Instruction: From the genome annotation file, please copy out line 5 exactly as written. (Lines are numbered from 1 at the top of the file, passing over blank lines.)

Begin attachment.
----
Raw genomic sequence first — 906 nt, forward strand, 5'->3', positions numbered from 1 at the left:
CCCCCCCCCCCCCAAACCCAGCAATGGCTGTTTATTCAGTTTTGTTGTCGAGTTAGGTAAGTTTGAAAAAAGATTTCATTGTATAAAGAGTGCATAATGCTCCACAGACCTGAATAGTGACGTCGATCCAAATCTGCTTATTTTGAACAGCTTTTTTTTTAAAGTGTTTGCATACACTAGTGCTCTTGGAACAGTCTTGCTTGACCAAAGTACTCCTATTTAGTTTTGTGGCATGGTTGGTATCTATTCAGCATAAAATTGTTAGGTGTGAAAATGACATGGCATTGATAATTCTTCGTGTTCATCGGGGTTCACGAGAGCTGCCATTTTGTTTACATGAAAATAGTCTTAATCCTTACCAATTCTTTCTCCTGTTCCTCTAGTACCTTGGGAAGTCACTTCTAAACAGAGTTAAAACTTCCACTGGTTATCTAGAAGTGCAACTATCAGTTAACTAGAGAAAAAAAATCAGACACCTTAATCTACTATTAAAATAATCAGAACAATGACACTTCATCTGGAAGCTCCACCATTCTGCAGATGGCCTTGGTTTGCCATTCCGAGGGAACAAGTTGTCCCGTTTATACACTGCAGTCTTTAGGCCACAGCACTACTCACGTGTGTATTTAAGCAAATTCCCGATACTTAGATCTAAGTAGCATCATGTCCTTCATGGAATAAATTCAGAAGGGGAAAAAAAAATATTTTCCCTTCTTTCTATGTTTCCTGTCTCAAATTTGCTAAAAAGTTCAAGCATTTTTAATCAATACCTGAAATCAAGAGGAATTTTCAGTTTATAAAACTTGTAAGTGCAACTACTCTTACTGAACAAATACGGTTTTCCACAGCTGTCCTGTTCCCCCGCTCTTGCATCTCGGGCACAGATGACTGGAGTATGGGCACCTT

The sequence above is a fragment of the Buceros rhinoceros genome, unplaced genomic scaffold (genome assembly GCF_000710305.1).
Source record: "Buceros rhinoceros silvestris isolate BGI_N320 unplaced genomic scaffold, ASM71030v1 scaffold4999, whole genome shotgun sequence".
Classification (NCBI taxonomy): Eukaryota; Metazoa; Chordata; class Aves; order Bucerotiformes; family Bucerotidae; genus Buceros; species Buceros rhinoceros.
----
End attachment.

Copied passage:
Classification (NCBI taxonomy): Eukaryota; Metazoa; Chordata; class Aves; order Bucerotiformes; family Bucerotidae; genus Buceros; species Buceros rhinoceros.